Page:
WITH the NFL draft this weekend, the buzz in sports locally is centered on Kaulana Noa and Adrian Klemm, two University of Hawaii offensive tackles, who figure to be selected by at least the fourth round.
What a difference
a system makes
It's quite a turnaround for the Rainbow football program, which hasn't had any player drafted in six years.
Playing on an 0-12 team in 1998, Noa and Klemm then weren't considered NFL caliber.
Their rise in stock and UH's rise from the dead with a 9-4 season had one common link -- the run-and-shoot offensive system installed by first-year coach June Jones.
"I think the system helps. What we do offensively is what the pros want to be able to see when they look at a college film," Jones said. "When you're an offensive lineman they want to know if you can pass protect."
Having a head coach with an NFL background such as Jones certainly has given the Rainbows more exposure.
"No question, I want to help and the NFL people are going to ask," Jones said. "But my credibility has to stay consistent with the NFL people. If a guy can't play, I need to be honest with them and tell them that. If I have a guy who can play, they're going to trust me if that guy goes on and does it in the league."
JONES' Rainbows wind up their spring drills Saturday and still have the 2000 season to play. But he's confident that there will be one Rainbow whose name most definitely will be brought up at next year's NFL draft -- Dee Miller.
"He's the guy next year. He's going to be the most talked about player," Jones said looking over at Miller, a 6-foot-2, 205-pound senior strong safety, after yesterday's spring practice at Cooke Field.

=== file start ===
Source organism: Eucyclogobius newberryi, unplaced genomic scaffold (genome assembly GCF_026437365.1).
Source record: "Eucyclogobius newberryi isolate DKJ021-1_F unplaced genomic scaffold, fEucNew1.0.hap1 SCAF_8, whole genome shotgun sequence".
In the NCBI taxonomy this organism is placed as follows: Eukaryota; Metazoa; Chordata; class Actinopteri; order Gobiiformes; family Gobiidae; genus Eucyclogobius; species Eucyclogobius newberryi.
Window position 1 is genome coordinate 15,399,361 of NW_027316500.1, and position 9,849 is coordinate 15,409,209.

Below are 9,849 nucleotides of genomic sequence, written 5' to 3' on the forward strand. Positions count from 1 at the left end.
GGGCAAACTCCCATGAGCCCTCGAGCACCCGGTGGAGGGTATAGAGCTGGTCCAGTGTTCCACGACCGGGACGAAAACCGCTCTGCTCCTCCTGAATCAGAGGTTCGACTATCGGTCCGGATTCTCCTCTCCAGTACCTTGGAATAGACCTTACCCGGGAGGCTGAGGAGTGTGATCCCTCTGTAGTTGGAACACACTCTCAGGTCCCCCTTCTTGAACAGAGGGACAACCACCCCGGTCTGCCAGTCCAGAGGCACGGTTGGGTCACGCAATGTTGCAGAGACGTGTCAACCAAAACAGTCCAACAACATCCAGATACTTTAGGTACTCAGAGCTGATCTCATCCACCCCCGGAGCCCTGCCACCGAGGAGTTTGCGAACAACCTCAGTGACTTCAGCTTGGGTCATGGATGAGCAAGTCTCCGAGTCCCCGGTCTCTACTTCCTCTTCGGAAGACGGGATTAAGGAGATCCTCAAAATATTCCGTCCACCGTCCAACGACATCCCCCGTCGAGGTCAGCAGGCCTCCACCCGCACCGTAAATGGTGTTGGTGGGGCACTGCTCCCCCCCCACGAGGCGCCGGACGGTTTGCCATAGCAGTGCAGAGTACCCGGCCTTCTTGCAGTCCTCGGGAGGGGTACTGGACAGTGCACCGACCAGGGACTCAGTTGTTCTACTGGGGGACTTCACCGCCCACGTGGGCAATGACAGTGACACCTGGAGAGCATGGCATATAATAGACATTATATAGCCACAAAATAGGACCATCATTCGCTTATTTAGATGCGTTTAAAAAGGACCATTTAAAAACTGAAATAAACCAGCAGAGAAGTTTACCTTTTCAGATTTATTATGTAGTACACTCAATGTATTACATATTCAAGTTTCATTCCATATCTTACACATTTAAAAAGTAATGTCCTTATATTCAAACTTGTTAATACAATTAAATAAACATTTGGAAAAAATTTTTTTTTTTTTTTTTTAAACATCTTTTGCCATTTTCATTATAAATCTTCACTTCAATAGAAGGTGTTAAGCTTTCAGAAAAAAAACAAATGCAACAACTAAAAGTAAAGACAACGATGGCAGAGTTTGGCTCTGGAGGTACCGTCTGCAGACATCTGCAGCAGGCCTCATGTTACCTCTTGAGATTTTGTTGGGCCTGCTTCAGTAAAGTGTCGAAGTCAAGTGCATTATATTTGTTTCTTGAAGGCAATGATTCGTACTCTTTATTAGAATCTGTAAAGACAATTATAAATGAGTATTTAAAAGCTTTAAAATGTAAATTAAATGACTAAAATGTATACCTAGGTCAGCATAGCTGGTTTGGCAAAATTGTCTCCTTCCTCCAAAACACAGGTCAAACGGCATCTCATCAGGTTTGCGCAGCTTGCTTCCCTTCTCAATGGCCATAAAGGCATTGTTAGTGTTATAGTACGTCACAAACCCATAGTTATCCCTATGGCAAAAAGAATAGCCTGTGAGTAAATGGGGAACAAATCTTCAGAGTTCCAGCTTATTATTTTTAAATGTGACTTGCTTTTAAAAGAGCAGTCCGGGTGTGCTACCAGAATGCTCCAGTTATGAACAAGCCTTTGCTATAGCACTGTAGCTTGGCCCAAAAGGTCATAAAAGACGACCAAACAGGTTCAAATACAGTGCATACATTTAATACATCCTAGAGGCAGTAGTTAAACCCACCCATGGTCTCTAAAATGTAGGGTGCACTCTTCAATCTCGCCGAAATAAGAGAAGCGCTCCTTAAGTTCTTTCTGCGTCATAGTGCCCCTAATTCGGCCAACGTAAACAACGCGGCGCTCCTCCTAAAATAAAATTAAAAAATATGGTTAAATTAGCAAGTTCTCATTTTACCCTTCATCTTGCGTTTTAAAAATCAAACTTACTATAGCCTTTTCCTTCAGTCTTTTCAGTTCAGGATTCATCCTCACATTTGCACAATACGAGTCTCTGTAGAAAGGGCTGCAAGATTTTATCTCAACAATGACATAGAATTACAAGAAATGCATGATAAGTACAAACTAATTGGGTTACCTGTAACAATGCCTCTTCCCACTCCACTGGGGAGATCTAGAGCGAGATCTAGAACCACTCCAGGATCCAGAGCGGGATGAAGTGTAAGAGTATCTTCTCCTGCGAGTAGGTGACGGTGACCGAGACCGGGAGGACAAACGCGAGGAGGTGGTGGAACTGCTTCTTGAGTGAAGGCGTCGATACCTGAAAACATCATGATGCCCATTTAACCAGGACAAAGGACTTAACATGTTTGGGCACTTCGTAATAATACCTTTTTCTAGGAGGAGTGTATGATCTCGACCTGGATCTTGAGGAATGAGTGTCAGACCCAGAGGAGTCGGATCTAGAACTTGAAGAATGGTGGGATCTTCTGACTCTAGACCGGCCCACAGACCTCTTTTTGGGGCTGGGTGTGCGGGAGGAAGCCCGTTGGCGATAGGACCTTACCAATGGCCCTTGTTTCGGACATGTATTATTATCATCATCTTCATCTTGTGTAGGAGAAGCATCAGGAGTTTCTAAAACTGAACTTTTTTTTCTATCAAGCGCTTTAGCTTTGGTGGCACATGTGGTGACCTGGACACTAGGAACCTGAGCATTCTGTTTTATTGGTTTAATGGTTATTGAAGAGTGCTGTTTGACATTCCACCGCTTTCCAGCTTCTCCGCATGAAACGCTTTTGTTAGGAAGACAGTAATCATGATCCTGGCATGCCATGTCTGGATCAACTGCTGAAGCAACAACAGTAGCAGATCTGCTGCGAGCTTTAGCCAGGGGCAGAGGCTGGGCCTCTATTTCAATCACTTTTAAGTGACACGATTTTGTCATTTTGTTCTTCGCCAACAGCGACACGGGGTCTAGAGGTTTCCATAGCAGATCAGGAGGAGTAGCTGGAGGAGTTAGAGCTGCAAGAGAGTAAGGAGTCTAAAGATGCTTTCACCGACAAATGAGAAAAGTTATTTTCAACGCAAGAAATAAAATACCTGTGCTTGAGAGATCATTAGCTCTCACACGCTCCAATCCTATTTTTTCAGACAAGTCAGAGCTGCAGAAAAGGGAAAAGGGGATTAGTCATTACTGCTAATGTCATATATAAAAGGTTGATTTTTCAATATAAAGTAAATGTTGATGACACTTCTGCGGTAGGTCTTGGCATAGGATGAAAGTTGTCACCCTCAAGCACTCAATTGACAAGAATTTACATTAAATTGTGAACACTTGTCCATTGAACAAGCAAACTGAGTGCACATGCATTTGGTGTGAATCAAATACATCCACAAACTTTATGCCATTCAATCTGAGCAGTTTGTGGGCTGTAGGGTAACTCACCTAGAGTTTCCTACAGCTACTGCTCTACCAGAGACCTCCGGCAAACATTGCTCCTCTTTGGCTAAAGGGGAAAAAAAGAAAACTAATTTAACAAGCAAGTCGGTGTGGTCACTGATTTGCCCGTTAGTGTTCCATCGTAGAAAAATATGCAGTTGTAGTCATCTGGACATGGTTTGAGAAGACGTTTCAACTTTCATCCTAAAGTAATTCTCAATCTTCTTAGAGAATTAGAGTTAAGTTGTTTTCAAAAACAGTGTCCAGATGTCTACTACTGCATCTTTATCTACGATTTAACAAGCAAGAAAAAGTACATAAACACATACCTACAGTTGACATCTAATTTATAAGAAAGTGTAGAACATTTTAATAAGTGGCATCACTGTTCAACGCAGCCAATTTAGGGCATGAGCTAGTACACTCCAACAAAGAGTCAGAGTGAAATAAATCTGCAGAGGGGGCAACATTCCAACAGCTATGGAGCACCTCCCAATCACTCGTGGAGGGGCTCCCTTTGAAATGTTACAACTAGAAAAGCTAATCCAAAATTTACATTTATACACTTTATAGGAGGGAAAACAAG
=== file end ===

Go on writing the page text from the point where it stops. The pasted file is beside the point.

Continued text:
"We've got a few, but he's special. He runs under 4.4 and he'll hit you. Super kid and leader. He'll play a long time in the National Football League."
Jones feels, quite honestly, that Miller and Nate Jackson, the free safety, are going to play in the NFL one day.
"We have two very, very good safeties. Maybe two as good as I've had any time. NFL, too," Jones said.
"And we've got a couple of receivers who can play at the next level, when it's time for them to be seniors."
Miller made an immediate impact last year after transferring from Northwest Mississippi Community College.
IN the victory over Fresno State, Miller set a school single-game record with three fumble recoveries. He posted 15 tackles in the shutout win over Southern Methodist.
"I was very satisfied, very proud of myself, my team and the coaching staff last year. I did all I could to help my team win ballgames," Miller said.
"Winning the WAC championship is not enough. We want national recognition this year. That's what we're trying to accomplish this year. Time to get in the Top 20 somehow, some way. We're going to make it," he added.
Miller was hesitant about coming here, Jones or no Jones.
"It was scary when I first came here," said Miller, worried that the NFL would lose him in paradise. "Now I'm feeling real good about coming here."
His buddies had ragged him when he committed to Hawaii two years ago.
"Everybody was clowning me. They're all going, like, why you going over there for? Those guys are wearing grass skirts. Stuff like that," Miller said.
"And they were talking down about the program. I told them, we're going to be different, we're going to turn it around. They didn't believe me. But they believed me when I went back home for Christmas break.